Tuesday, February 16, 2016

Horner Woods

In the 1970s the Lansing Council for the Boy Scouts of American had many campgrounds.  One of them was Horner Woods, named after the name of the family that donated the parcel.  This picture was taken on the walk that Herc and I took earlier today.

Image from HERE

Horner Woods was notable for abundant firewood, dense woods, nesting Great Horned Owls and for being five miles away from the closest place a camper could buy RC Cola and Mallo-cups.  It was also the very best place for snipe hunting.

Contrary to what you may have read, snipe are real.  The reason that they are seldom seen is that they usually reside in very wet areas to avoid predators.  They brave firmer grounds at night when they have an advantage.  Their long bill acts as a vibration sensing antenna, allowing them to detect the heart-beat of predators.

They taste better than chicken

One of my regrets is that I missed the epic snipe hunt.  It was notable for the fact that it was Vince, John and XXX's introduction to camping.  These young men came from diverse backgrounds.  One was a disadvantaged "Yute", another was the only scion of a wealthy drugstore magnate, the third was my younger brother.  They remained scouts for a long time and were a source of much amusement (like the time Vince and John proved that defecating in one's mess kit is more than a rhetorical turn-of-phrase).

The Newbs were already starting to pick up on the fact that not everything they were being told was the Gospel truth.  They were a bit lukewarm on the idea of snipe hunting at night.  But they were hungry and the enthusiasm was infectious.

It quickly became apparent that they had me pegged as a perpetrator.  The snipe hunt was going to be a no-go if I was involved.  Younger brothers are not always a blessing.

The young fellows were given a quick lesson on the biology of snipe.  In addition to the snipe's bill, they have large feet and are quickly exhausted running through alfalfa stubble.  Consequently, snipe hunts involved several shorter drives to "herd them", culminating in a final drive where they would be brought to bag.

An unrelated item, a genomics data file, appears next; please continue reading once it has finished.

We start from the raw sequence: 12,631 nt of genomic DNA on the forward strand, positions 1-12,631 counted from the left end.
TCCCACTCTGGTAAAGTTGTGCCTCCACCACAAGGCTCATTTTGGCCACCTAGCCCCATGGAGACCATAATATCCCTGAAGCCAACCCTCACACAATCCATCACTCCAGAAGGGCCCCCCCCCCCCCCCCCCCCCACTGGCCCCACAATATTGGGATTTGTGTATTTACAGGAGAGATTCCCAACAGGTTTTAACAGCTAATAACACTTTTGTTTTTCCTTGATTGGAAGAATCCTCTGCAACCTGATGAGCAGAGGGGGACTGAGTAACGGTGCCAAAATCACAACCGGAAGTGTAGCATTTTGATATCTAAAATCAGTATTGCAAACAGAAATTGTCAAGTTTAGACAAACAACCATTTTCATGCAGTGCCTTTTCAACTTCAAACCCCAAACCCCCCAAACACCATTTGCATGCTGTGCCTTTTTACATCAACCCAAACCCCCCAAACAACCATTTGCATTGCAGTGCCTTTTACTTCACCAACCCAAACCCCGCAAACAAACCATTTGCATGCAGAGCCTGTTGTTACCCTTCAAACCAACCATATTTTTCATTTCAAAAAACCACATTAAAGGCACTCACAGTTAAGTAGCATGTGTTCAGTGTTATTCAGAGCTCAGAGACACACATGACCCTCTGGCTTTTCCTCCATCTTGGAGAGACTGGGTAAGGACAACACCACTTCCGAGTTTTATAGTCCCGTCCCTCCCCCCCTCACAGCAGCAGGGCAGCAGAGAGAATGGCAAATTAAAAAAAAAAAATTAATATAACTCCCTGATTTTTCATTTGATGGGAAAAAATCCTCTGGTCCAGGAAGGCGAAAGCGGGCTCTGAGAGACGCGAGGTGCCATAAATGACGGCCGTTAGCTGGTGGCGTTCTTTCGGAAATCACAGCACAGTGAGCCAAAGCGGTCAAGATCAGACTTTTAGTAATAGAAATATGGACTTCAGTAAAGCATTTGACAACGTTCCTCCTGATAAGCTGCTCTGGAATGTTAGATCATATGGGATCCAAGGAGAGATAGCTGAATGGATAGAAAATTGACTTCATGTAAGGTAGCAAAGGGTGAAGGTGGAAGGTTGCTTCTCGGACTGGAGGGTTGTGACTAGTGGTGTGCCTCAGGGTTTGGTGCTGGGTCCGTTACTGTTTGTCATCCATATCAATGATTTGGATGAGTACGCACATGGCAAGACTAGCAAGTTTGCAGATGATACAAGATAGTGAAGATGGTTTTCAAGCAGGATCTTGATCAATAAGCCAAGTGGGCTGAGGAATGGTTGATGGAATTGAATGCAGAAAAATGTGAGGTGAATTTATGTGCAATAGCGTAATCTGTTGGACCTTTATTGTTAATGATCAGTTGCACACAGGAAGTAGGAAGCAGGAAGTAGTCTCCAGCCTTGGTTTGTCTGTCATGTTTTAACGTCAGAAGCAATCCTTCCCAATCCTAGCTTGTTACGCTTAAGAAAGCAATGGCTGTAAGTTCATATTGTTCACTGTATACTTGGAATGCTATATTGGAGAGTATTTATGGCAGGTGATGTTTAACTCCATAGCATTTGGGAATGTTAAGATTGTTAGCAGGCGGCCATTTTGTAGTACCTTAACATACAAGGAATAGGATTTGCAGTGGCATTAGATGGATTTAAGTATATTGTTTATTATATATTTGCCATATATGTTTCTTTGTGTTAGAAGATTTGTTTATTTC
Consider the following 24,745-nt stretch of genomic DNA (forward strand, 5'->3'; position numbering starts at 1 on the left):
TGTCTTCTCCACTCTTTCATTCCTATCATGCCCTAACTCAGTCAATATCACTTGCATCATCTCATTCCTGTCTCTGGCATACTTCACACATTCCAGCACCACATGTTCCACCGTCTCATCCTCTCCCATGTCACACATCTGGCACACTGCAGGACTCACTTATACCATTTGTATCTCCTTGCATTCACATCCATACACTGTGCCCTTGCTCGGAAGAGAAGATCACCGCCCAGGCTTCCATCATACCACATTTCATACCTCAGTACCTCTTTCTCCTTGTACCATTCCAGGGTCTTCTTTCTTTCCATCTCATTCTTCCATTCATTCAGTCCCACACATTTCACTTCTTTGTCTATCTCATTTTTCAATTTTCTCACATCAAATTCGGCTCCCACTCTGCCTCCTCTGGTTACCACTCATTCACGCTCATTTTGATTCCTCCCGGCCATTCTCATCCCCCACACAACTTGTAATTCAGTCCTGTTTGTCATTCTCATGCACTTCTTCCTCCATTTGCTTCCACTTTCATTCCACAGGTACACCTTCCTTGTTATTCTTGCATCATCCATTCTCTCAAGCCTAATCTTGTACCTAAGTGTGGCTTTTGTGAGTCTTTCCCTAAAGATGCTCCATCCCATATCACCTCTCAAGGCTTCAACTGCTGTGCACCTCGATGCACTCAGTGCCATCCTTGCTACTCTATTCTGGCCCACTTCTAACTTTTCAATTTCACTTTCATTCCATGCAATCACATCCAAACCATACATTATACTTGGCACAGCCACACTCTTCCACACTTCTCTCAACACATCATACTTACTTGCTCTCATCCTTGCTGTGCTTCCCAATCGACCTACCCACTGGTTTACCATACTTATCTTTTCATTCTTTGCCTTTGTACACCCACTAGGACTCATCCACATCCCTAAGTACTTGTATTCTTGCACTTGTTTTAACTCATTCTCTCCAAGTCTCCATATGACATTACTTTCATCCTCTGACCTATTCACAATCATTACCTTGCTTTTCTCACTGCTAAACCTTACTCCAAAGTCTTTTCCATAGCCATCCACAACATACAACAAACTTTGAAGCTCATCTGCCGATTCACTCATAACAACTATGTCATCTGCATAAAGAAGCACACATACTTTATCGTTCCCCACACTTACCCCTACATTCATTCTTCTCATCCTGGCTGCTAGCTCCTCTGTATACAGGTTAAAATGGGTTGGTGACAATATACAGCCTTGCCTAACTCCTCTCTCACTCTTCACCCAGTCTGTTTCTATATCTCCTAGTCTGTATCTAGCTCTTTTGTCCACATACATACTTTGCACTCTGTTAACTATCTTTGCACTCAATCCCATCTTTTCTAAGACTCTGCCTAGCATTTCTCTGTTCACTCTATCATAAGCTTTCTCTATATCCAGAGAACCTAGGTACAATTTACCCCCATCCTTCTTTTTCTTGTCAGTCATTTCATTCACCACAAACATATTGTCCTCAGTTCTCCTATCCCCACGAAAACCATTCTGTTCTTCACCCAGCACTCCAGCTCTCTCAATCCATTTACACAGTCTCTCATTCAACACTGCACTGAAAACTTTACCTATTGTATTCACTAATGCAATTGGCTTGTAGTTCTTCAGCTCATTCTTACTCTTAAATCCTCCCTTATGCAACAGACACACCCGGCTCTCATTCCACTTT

The southwest corner of the campground was bordered by a pasture/hay field.  That back corner steeply funneled down into a swamp.  Swamps are good for atmosphere...thick, misty atmosphere....and spooky bird noises.  The Newbs were told to cut off the snipe as they made a break for the swamp.  They were provided with sacks.  Several of them picked up large sticks for protection against werewolves, vampires and other denizens of the night.

Clearly, they were skeptics at this point.  Then Urdy (short for Richurd) was inspired to have his minions collect armfuls of round rocks, the bigger the better.  In the final drive of the evening the older scouts charged down the hill, screaming like Commanchero...launching their rocks at the last moment.

The rocks, being round, accelerated down the hill, bouncing and hissing through the alfalfa stubble.  The Newbs screamed like sorority girls.  Sticks flailed.  Tackles were attempted.  All snipe escaped.

Sadly, the Boy Scouts of America fell on hard times.  Older boys had little use for the sissified, politically correct organization that evolved to chase United Way dollars.  The cost of running campground rose astronomically as health departments demanded septic tanks, engineered drain fields, cabins vs. tents and so on.  BSA responded with market retreat, focusing on Cub Scouts.  Horner Woods, Shim-ni-con, Mapleton were sold.  Now Kiwanis and the square mile up north, Northwoods, are for sale.  Hell hath no revenge like a market taken for granted.

We were not men, yet.  But dang, did we have fun.


  1. If they sell the camps, what becomes of Scouting? Not everyone can afford Philmont.

    1. Well, I guess they go to Holiday Inns without swimming pools and learn to walk to Hungry Howies in order to learn how to thrive in austere conditions.

  2. If they sell the camps, what becomes of Scouting? Not everyone can afford Philmont.

  3. Great narrative. I really enjoyed this post!

    1. Hello Sir:

      Thank-you for making time to read this blog.

      I value your comments.

      Again, thanks.

  4. Oddly enough some of my fondest memories are of hunting the real snipe as a teen.